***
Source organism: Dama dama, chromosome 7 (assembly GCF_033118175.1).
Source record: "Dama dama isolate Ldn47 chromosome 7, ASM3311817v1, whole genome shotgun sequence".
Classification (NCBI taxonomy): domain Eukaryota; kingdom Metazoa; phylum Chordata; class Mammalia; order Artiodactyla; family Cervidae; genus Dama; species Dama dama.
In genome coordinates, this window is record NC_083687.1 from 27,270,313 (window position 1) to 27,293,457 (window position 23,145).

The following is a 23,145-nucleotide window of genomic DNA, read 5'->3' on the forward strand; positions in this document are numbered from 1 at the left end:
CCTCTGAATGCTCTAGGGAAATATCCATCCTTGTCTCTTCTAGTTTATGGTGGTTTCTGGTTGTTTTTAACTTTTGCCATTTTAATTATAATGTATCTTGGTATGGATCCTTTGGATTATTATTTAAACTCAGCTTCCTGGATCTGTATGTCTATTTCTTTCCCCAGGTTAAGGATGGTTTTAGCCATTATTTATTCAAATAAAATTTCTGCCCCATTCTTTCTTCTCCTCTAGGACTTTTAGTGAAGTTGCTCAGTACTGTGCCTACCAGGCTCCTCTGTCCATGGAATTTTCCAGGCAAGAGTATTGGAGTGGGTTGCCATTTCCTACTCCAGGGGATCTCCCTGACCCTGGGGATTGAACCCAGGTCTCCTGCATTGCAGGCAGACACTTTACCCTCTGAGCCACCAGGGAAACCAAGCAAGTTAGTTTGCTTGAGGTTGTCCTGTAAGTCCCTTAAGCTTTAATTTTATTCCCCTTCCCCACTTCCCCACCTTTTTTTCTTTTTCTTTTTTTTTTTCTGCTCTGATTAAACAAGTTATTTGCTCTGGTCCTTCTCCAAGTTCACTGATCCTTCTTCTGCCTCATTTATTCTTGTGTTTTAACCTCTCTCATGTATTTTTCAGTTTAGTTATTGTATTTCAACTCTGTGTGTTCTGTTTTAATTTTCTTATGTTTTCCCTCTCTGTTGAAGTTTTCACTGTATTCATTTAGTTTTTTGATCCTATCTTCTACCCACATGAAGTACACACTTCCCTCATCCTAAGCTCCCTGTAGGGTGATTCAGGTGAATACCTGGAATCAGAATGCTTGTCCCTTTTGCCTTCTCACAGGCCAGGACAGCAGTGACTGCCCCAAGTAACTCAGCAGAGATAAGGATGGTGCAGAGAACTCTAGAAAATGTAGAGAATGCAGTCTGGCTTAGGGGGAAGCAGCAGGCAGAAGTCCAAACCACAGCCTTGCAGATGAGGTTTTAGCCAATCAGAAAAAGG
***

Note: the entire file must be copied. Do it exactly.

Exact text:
Source organism: Dama dama, chromosome 7 (assembly GCF_033118175.1).
Source record: "Dama dama isolate Ldn47 chromosome 7, ASM3311817v1, whole genome shotgun sequence".
Classification (NCBI taxonomy): domain Eukaryota; kingdom Metazoa; phylum Chordata; class Mammalia; order Artiodactyla; family Cervidae; genus Dama; species Dama dama.
In genome coordinates, this window is record NC_083687.1 from 27,270,313 (window position 1) to 27,293,457 (window position 23,145).

The following is a 23,145-nucleotide window of genomic DNA, read 5'->3' on the forward strand; positions in this document are numbered from 1 at the left end:
CCTCTGAATGCTCTAGGGAAATATCCATCCTTGTCTCTTCTAGTTTATGGTGGTTTCTGGTTGTTTTTAACTTTTGCCATTTTAATTATAATGTATCTTGGTATGGATCCTTTGGATTATTATTTAAACTCAGCTTCCTGGATCTGTATGTCTATTTCTTTCCCCAGGTTAAGGATGGTTTTAGCCATTATTTATTCAAATAAAATTTCTGCCCCATTCTTTCTTCTCCTCTAGGACTTTTAGTGAAGTTGCTCAGTACTGTGCCTACCAGGCTCCTCTGTCCATGGAATTTTCCAGGCAAGAGTATTGGAGTGGGTTGCCATTTCCTACTCCAGGGGATCTCCCTGACCCTGGGGATTGAACCCAGGTCTCCTGCATTGCAGGCAGACACTTTACCCTCTGAGCCACCAGGGAAACCAAGCAAGTTAGTTTGCTTGAGGTTGTCCTGTAAGTCCCTTAAGCTTTAATTTTATTCCCCTTCCCCACTTCCCCACCTTTTTTTCTTTTTCTTTTTTTTTTTCTGCTCTGATTAAACAAGTTATTTGCTCTGGTCCTTCTCCAAGTTCACTGATCCTTCTTCTGCCTCATTTATTCTTGTGTTTTAACCTCTCTCATGTATTTTTCAGTTTAGTTATTGTATTTCAACTCTGTGTGTTCTGTTTTAATTTTCTTATGTTTTCCCTCTCTGTTGAAGTTTTCACTGTATTCATTTAGTTTTTTGATCCTATCTTCTACCCACATGAAGTACACACTTCCCTCATCCTAAGCTCCCTGTAGGGTGATTCAGGTGAATACCTGGAATCAGAATGCTTGTCCCTTTTGCCTTCTCACAGGCCAGGACAGCAGTGACTGCCCCAAGTAACTCAGCAGAGATAAGGATGGTGCAGAGAACTCTAGAAAATGTAGAGAATGCAGTCTGGCTTAGGGGGAAGCAGCAGGCAGAAGTCCAAACCACAGCCTTGCAGATGAGGTTTTAGCCAATCAGAAAAAGG